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Fluorescence quantum yield rationalized by the magnitude of the charge transfer in π-conjugated terpyridine derivatives

Marie Humbert-Droz *a, Claude Piguet b and Tomasz A. Wesolowski c
aUniversity of Geneva, Geneva, Switzerland. E-mail:
bSciences II, Department of Inorganic Analytical Chemistry, University of Geneva, Geneva 4, Switzerland
cUniversity of Geneva, Physical Chemistry, 30, quai Ernest-Ansermet, Geneve, Switzerland. E-mail:

Received 17th June 2016 , Accepted 16th September 2016

First published on 16th September 2016

Terpyridine derivatives are of great interest due to their unique photophysical properties when used as antennas in metallic complexes. Several experimental and theoretical studies indicate strong charge-transfer character of the lowest electronic excited state, which could be exploited for predicting fluorescence quantum yields from the magnitude of the charge separation induced by electronic transitions. Focusing on substituted 4′-phenyl-2,2′:6′2′′-terpyridyl, we report on two measures of the charge separation obtained from high-level calculations in ground and excited states (length of the change of the dipole moment and the electron–hole distance). Our refined model confirms that the fluorescence quantum yield shows a global S-shape dependence on the magnitude of the charge separation, which can be quantified either by the change in dipole moments between the ground and excited states or by the associated charge–hole distances. This approach provides a remarkable tool for the molecular design of a fluorescent polyaromatic antenna.


The design and synthesis of organic chromophores with predetermined fluorescence quantum yields could be greatly simplified if the latter property could be related to some simple molecular descriptors. In this context, Yamaguchi et al. investigated the photo-physical properties of conjugated (1–7, P0–P3) and fused (C1–C4) aromatic hydrocarbons (Fig. 1 and Table S1, ESI).1 These authors suggest that a π conjugation length Aπ, characteristic of a polyaromatic chromophore, can be interpreted as the charge separation produced by the electronic excitation (Fig. 2b).1 Inspired by this idea, one can take advantage of modern quantum chemistry methods, which – in principle – can be used to obtain the charge densities for the considered electronic states. The charge separation between the ground- and excited state wavefunctions could be estimated with the help of two scalar quantities (1) the length of the change of the dipole moment |Δ[small mu, Greek, vector]| between the ground and excited state and (2) the charge–hole distance dhe, which are both theoretically accessible.2 However, correlations of these electronic probes with the conjugation length Aπ defined in Fig. 2 are not straightforward because both |Δ[small mu, Greek, vector]| and dhe vanish for the centrosymmetrical molecules considered in Fig. 1.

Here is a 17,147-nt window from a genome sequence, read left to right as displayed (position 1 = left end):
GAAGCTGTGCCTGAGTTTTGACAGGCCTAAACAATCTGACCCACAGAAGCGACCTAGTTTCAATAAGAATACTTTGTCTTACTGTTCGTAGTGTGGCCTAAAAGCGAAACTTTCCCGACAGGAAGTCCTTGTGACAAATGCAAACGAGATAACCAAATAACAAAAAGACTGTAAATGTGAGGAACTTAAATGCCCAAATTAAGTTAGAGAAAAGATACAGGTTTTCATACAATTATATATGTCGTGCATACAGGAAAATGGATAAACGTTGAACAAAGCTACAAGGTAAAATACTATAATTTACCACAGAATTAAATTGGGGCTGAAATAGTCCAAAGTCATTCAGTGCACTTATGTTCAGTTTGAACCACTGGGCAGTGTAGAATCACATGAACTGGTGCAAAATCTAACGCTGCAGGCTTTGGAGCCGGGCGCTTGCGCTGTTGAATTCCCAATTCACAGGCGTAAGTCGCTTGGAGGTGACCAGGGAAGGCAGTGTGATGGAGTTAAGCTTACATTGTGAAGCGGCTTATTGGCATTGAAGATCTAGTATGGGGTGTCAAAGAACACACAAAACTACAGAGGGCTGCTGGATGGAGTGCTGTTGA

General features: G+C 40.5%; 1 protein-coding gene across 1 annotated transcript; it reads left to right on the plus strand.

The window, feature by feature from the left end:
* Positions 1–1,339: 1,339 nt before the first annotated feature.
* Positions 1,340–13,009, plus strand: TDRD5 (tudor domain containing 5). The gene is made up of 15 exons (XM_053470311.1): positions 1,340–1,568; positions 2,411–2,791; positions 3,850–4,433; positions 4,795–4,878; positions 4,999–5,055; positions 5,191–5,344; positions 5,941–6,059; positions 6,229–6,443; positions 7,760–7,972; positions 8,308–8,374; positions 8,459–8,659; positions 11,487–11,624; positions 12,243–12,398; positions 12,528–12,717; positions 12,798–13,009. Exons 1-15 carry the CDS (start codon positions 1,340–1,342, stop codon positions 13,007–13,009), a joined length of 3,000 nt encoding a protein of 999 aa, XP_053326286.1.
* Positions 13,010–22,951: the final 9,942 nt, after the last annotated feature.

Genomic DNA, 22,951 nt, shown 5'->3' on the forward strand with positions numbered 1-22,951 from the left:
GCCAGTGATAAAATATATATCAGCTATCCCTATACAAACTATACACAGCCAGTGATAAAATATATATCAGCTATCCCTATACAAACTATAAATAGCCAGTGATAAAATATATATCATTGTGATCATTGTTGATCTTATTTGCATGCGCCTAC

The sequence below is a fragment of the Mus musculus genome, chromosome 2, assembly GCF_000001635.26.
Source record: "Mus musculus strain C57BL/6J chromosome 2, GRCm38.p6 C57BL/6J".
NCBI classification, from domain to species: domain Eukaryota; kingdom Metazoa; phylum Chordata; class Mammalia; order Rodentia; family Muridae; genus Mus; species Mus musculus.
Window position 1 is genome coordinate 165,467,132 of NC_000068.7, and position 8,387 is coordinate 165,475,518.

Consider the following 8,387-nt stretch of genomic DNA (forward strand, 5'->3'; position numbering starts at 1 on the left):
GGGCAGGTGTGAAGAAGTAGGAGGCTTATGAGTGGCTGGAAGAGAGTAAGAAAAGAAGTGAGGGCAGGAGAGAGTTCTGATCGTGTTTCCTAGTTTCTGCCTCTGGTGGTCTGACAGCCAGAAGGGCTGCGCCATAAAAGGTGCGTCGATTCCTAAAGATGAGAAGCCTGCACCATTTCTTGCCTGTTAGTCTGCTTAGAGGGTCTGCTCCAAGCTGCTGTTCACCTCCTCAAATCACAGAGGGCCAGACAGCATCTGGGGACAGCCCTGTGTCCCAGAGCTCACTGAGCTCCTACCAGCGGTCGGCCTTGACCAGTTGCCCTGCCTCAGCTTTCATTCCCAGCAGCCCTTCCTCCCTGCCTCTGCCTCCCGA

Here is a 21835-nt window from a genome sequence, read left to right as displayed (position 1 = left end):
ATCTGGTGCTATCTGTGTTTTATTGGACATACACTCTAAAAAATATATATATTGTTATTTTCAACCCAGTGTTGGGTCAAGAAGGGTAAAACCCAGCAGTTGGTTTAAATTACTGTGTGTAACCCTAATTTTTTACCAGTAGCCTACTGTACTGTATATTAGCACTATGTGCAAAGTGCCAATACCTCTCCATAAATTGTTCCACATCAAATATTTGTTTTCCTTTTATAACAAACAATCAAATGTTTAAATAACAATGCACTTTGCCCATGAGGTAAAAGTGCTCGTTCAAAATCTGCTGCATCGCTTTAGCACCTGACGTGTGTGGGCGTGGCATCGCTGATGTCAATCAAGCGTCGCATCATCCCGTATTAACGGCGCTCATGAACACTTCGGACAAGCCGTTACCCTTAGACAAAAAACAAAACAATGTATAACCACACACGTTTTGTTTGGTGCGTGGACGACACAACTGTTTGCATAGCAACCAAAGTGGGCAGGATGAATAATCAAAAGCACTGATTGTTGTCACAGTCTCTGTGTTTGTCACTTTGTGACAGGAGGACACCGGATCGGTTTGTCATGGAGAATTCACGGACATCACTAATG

image file: c6cp04252j-f1.tif
Fig. 1 Structures of π-conjugated hydrocarbons used in ref. 1.

image file: c6cp04252j-f2.tif
Fig. 2 (a) Potential energy diagram showing light absorption (exc,kexc), fluorescence emission (em,kr) and radiationless (knr) processes for the excitation of conjugated aromatic molecules. (b) Simple electron-transfer model proposed by Yamaguchi et al.1 illustrating the π-conjugation length (Aπ) in the S1 state of a π conjugated molecule.

In order to model the fluorescence quantum yield ΦF = kr/(kr + knr), both radiative kr and non-radiative de-excitation processes should be at hand (left part of Fig. 2). Obviously, the S0 → S1 transition is expected, and indeed does, modify the electronic structure of the aromatic molecule,2 a process assigned by Yamaguchi et al. to the formation of a permanent dipole in the S1 state represented by the so-called π conjugation length (see Fig. 2).1

With this hypothesis in mind, the radiative emission rate constant kr is given by Einstein's equation where A1,0 is the Einstein transition rate constant for spontaneous emission (in s−1).3–5

kr = A1,0(1)

Since the energy gap between the S1 and S0 levels in polyaromatic molecules is usually larger than 20[thin space (1/6-em)]000 cm−1 (Table S1 in the ESI), any deactivation due to coupling with high-energy phonons can be neglected.6 The non-radiative rate constant (knr, the sum of intersystem crossing and internal conversion)7–9 was thus assigned by Yamaguchi et al.1,10 to the relaxation of the induced dipole resulting from the intramolecular electron transfer. The constant knr can then be modelled by means of the Hush equation:

knrkET = k0eβR(2)
where R is the distance between the positive and negative charge, β is a phenomenological constant and k0 is the limiting rate constant when R = 0.11